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1855 US Survey Large Map of the Aucilla or Ocilla River Estuary, Florida USA

1855 US Survey Large Map of the Aucilla or Ocilla River Estuary, Florida USA

Description: 
This finely engraved hand coloured lithograph map of the Ocilla - Aucilla - River in NW Florida in the United States was commissioned by A D Bache and surveyed by Lieutenant OH Berryman in 1855.(Ref: M&B; Tooley)

General Description:
Paper thickness and quality: - Light & stable
Paper color: - White
Age of map color: - Early  
Colors used: - Green, yellow  
General color appearance: - Authentic  
Paper size: - 15 1/2in x 11in (390mm x 280mm)
Margins: - Min 1/2in (12mm)

Imperfections:
Margins: - None
Plate area: - None
Verso: - None

$125.00 USD
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1710 Valk Large Antique Map of The Netherlands, Belgium Federation, Holland

1710 Valk Large Antique Map of The Netherlands, Belgium Federation, Holland

  • TitleBelgica Foederata complectens septem Provincias, Ducatus Geldriae, Comitatus Hollandiae et Zelandiae, Dioec. Traject : Transisul : Groningam et Frisiam et circumjacentes Provincias.
  • Ref #:  16496
  • Size: 24in x 20 1/2in (610mm x 520mm)
  • Date : 1710
  • Condition: (A) Very Good Condition

Description: 
This large somewhat scarce beautifully hand coloured original antique map of The Netherlands was published by Gerard Valck in his rare atlas Nova Totius Geographica Telluris Projecto in 1710. 

Background:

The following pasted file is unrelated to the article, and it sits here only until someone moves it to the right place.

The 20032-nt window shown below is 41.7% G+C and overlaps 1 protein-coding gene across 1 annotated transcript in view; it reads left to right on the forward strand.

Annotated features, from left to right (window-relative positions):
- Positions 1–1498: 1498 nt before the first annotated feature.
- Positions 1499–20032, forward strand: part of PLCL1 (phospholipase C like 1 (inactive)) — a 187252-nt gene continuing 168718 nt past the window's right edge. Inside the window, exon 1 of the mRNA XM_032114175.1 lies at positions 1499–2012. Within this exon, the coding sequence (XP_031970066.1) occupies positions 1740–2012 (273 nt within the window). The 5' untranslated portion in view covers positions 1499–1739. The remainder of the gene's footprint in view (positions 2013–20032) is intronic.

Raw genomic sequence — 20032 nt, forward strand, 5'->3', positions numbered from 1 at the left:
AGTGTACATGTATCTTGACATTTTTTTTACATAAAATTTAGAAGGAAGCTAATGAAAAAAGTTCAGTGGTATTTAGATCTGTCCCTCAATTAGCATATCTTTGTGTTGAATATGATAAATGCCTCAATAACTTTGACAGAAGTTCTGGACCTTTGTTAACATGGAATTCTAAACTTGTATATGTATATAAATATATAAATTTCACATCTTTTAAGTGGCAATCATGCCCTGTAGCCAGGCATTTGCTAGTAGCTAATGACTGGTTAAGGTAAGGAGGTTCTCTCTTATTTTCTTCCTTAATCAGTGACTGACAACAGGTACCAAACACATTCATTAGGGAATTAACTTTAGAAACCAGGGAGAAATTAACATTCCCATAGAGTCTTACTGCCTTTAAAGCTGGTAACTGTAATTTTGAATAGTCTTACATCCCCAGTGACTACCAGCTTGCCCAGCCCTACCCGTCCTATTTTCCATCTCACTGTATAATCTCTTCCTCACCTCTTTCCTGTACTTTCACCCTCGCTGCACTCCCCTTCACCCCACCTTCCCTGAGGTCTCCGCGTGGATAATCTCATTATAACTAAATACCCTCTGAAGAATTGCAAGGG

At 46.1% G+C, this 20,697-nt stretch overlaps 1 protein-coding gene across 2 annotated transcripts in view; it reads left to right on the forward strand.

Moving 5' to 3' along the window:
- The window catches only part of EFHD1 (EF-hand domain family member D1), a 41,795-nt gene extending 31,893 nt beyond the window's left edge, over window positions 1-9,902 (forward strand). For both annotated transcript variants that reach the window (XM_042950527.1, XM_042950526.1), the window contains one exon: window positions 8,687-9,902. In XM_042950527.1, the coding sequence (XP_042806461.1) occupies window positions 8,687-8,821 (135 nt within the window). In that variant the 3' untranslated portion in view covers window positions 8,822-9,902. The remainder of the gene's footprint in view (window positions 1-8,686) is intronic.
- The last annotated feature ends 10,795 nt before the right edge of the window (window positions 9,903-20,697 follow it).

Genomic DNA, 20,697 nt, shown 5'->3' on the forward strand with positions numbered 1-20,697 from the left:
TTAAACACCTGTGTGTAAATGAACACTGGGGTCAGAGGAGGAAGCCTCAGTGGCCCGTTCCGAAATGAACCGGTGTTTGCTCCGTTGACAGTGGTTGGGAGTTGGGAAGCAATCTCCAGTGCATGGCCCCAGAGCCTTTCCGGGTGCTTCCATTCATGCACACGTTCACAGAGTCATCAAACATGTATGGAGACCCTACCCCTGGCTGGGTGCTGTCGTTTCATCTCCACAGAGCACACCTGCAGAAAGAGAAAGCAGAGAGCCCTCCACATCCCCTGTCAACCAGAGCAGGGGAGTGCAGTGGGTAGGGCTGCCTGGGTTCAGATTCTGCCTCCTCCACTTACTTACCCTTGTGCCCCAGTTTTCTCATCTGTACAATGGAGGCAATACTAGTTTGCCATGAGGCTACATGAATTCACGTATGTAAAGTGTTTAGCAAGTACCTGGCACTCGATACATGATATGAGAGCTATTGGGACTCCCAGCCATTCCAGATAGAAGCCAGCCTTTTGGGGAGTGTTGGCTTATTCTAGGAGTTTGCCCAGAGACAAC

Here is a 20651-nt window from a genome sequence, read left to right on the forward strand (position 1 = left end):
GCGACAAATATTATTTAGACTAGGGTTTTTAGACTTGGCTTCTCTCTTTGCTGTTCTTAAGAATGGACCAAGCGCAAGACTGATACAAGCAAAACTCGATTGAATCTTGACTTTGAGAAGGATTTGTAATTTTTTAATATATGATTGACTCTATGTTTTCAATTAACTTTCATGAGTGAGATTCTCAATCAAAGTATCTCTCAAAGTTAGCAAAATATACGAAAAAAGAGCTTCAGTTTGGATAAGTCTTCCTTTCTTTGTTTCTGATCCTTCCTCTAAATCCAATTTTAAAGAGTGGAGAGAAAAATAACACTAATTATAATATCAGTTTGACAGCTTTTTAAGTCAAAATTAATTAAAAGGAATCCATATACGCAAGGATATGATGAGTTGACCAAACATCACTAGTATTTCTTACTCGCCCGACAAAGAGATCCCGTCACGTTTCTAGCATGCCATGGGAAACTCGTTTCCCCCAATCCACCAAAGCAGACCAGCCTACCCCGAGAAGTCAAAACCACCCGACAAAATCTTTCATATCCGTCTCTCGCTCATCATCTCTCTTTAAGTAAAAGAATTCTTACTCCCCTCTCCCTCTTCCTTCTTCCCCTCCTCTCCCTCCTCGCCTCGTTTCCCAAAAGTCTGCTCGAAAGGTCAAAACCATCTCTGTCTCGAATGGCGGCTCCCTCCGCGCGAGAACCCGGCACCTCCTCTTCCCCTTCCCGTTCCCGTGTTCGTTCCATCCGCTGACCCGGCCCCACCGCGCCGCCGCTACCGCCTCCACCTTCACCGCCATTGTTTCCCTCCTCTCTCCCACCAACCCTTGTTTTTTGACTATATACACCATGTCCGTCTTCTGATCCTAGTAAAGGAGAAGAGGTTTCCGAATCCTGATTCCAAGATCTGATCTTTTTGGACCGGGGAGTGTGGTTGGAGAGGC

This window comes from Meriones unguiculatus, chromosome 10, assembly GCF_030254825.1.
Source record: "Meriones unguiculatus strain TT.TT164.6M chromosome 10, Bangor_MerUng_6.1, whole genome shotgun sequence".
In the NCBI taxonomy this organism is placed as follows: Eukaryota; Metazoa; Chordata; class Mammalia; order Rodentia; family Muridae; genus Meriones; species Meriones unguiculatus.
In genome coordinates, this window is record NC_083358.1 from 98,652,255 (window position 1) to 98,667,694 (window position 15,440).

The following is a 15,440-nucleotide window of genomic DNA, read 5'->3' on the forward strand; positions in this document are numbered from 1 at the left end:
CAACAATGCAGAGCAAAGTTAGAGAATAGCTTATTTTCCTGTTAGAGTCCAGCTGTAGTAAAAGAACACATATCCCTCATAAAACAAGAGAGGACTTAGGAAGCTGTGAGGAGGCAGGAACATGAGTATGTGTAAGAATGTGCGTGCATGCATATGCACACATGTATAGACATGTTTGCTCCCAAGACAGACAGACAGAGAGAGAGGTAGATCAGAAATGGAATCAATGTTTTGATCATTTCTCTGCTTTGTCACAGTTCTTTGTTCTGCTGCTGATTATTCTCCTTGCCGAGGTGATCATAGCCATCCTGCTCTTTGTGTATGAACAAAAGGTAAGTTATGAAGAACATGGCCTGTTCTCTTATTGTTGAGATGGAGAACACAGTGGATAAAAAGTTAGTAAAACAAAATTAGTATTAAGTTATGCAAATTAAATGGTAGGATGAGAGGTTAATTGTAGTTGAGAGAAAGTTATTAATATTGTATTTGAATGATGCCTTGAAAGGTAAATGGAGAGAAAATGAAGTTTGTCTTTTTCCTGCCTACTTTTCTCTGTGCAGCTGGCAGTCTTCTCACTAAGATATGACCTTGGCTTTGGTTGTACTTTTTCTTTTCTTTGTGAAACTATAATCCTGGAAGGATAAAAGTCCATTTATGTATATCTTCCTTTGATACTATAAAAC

It would be hard to imagine a more inauspicious period for a nation's cultural development than the years between 1520 and 1600 in the Low Countries. Under the harsh domination of the Spanish Emperors, facing fanatical religious persecution and the threat of the Inquisition, the constant presence of foreign troops and even the destruction of some of their cities, the Dutch, nevertheless, in 1581 contrived to break their subservience to Spain and form their own federation. Belgium, being mainly Catholic, remained within the orbit of the Empire though henceforward was recognized as a separate state. In such circumstances there would seem to have been little chance for growth of a national entity in the small Northern Provinces but, on the contrary, under the leadership of Amsterdam, their banking and commercial enterprise soon dominated Europe. The attempt by Philip II to eliminate their control of European coastal trade by the use of Portuguese craft inspired the Dutch, first, to seek a North East passage to India and Asia and then, failing that, to challenge Spanish and Portuguese power directly, not only in European waters but also in the East, and eventually to eclipse it. English attempts to gain a foothold in the Indies were bitterly opposed and the English turned their attention to India where only a handful of Dutch settlements existed.